The Art of Listening to 45s

Inheriting my mom’s childhood record collection has given me a whole new way to appreciate sound

Ashawnta Jackson
Human Parts
Published in
6 min readAug 13, 2019

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Photo: Claro Fausto Cortes/EyeEm/Getty Images

WWhen I was a kid, my parents had a huge record collection. Some of them, they bought together as adults, but most were from my mother’s childhood collection. She had drawn hearts around Jackie Wilson’s picture on the cover of his LP, kept her James Brown records in perfect condition, and loved her Marvin Gaye. One year, she bought a trunk to hold them all, with some space leftover for 45s. One look at the collection told their story — the 45s were decidedly more well-loved.

My mom told me she used to play her 45s most of all. The ones that were dinged around the edges made a shush-scrape sound as the needle searched for the grooves, worn thin from being played again and again. The LPs she got mostly when she was older, but the 45s were her childhood — as well as her timer. Long-distance phone calls were expensive back then, and my grandma wasn’t interested in spending her hard-earned money on teenage romances. You want to call that boyfriend of yours? You got three minutes. Three minutes to tell your story. Three minutes to swoon, laugh, love, and be young. Three minutes is about the length of one side of a 45, so she’d play her record, dropping the needle just as he said hello, and as the last notes faded out, she’d say her goodbyes.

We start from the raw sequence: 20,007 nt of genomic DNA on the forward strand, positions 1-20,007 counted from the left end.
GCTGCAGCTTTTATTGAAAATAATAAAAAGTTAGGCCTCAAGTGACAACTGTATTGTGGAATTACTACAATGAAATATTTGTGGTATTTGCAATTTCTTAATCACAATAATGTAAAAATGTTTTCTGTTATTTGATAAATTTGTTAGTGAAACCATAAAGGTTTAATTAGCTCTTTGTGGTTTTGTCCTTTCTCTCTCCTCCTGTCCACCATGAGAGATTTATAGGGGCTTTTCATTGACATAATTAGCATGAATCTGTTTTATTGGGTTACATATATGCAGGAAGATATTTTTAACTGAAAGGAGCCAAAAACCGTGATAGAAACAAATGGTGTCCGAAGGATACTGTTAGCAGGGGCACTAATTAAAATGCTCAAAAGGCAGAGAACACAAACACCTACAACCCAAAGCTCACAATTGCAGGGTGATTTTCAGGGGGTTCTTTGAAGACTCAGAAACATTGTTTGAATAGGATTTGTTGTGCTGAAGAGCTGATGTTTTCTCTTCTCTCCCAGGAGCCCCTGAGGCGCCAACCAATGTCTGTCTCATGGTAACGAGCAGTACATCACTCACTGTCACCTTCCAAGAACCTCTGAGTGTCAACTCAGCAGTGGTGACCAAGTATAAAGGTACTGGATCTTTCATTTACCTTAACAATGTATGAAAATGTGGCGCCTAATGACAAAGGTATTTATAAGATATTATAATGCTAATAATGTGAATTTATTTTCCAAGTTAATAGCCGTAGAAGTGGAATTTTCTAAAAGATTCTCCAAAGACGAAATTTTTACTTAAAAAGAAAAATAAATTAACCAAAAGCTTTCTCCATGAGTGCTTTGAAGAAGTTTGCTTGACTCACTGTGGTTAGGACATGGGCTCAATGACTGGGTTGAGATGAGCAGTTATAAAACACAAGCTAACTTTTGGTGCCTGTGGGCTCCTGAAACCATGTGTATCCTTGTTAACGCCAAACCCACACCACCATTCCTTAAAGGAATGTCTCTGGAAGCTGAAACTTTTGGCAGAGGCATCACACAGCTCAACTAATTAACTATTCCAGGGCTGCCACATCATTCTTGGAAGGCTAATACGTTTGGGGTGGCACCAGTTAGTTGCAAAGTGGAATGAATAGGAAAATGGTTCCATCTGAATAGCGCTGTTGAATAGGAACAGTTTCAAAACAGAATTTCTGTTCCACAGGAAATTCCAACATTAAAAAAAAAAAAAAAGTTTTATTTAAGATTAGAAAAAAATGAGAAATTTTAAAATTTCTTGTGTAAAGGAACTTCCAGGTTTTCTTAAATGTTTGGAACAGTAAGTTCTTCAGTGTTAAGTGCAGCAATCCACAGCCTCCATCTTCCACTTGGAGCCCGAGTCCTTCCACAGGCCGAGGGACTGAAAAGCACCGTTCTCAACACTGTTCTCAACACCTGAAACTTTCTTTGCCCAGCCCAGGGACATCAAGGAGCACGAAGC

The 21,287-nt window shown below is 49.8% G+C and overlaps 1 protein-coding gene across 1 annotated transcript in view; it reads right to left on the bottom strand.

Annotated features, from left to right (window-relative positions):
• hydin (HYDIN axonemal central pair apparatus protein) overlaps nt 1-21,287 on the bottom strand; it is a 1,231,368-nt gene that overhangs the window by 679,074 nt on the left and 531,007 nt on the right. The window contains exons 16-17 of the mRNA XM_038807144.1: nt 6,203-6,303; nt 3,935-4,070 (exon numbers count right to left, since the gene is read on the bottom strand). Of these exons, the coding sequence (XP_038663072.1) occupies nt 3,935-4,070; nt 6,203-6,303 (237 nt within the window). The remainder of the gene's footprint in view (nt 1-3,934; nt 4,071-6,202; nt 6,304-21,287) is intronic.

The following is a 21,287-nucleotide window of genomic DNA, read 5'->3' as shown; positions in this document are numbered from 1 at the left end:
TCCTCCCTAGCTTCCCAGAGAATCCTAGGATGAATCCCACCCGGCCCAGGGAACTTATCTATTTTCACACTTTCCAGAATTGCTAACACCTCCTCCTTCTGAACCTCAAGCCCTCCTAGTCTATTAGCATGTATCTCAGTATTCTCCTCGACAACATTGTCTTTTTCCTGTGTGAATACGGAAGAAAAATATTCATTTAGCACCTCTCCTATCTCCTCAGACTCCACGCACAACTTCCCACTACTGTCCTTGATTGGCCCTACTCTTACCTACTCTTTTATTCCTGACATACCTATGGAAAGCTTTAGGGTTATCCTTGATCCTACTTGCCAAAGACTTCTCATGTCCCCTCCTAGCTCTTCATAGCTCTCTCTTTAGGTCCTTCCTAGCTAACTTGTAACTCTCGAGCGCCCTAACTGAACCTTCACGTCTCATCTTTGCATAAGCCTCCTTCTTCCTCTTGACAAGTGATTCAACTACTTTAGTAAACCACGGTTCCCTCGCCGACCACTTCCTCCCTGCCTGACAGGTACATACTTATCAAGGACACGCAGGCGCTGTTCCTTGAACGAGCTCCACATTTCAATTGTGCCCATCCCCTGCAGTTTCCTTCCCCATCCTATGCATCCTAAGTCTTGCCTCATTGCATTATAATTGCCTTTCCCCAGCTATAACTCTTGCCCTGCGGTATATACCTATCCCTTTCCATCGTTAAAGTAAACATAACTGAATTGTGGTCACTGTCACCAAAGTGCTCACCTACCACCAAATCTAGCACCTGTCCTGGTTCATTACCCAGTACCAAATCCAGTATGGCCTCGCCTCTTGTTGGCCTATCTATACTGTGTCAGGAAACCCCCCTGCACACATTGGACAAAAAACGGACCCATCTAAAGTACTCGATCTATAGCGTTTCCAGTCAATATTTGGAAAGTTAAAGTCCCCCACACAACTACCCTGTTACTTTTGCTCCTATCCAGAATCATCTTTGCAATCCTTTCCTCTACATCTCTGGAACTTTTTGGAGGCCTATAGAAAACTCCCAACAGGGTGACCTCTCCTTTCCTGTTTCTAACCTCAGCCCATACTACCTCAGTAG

These days, long-distance calls like the kind my mom had to make aren’t a thing for me. I don’t need to use records to mark the passage of time, or search for a way to be myself within their confines, but I have hundreds of them anyway. I find their presence comforting; tiny pieces of history, aural stories, bits of the past. I like the way I have to participate in the listening process, in ways that don’t happen much these days.

Sound is ever-present. I truly don’t remember the last time I was in silence. At best, there’s always some sort of humming, a soft whir of life. And at worst, well, there’s honking and yelling and movies and music and sound and sound and sound. Even the sounds I choose are sometimes strictly passive. I’ll turn the TV on to keep the room from approaching silence, and keep my mind from approaching chaos. Or I’ll play music I have no intention of giving my full attention to. But a 45 won’t…

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Ashawnta Jackson
Human Parts

Writer and record collector. Sometimes not in that order. More at www.heyjackson.net